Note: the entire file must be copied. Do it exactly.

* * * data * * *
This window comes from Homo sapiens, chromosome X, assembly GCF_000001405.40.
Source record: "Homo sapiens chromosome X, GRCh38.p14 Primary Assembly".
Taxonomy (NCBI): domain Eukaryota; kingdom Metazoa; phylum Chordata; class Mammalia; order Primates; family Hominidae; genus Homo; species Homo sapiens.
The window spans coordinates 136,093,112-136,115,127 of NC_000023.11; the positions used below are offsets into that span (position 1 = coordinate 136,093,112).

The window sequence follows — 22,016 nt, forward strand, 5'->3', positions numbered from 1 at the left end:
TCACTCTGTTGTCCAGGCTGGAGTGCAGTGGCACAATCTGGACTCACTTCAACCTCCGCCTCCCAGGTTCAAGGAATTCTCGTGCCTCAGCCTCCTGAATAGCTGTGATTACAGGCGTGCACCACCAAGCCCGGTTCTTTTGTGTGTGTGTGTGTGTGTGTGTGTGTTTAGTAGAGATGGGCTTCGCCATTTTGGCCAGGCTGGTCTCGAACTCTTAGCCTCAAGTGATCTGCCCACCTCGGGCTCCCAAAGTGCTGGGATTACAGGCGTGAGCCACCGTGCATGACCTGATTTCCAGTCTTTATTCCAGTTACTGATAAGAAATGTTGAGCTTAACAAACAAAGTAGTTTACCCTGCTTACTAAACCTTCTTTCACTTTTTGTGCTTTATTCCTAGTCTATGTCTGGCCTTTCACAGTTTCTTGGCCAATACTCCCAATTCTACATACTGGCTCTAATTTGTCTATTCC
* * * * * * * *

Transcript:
This window comes from Homo sapiens, chromosome X, assembly GCF_000001405.40.
Source record: "Homo sapiens chromosome X, GRCh38.p14 Primary Assembly".
Taxonomy (NCBI): domain Eukaryota; kingdom Metazoa; phylum Chordata; class Mammalia; order Primates; family Hominidae; genus Homo; species Homo sapiens.
The window spans coordinates 136,093,112-136,115,127 of NC_000023.11; the positions used below are offsets into that span (position 1 = coordinate 136,093,112).

The window sequence follows — 22,016 nt, forward strand, 5'->3', positions numbered from 1 at the left end:
TCACTCTGTTGTCCAGGCTGGAGTGCAGTGGCACAATCTGGACTCACTTCAACCTCCGCCTCCCAGGTTCAAGGAATTCTCGTGCCTCAGCCTCCTGAATAGCTGTGATTACAGGCGTGCACCACCAAGCCCGGTTCTTTTGTGTGTGTGTGTGTGTGTGTGTGTGTTTAGTAGAGATGGGCTTCGCCATTTTGGCCAGGCTGGTCTCGAACTCTTAGCCTCAAGTGATCTGCCCACCTCGGGCTCCCAAAGTGCTGGGATTACAGGCGTGAGCCACCGTGCATGACCTGATTTCCAGTCTTTATTCCAGTTACTGATAAGAAATGTTGAGCTTAACAAACAAAGTAGTTTACCCTGCTTACTAAACCTTCTTTCACTTTTTGTGCTTTATTCCTAGTCTATGTCTGGCCTTTCACAGTTTCTTGGCCAATACTCCCAATTCTACATACTGGCTCTAATTTGTCTATTCC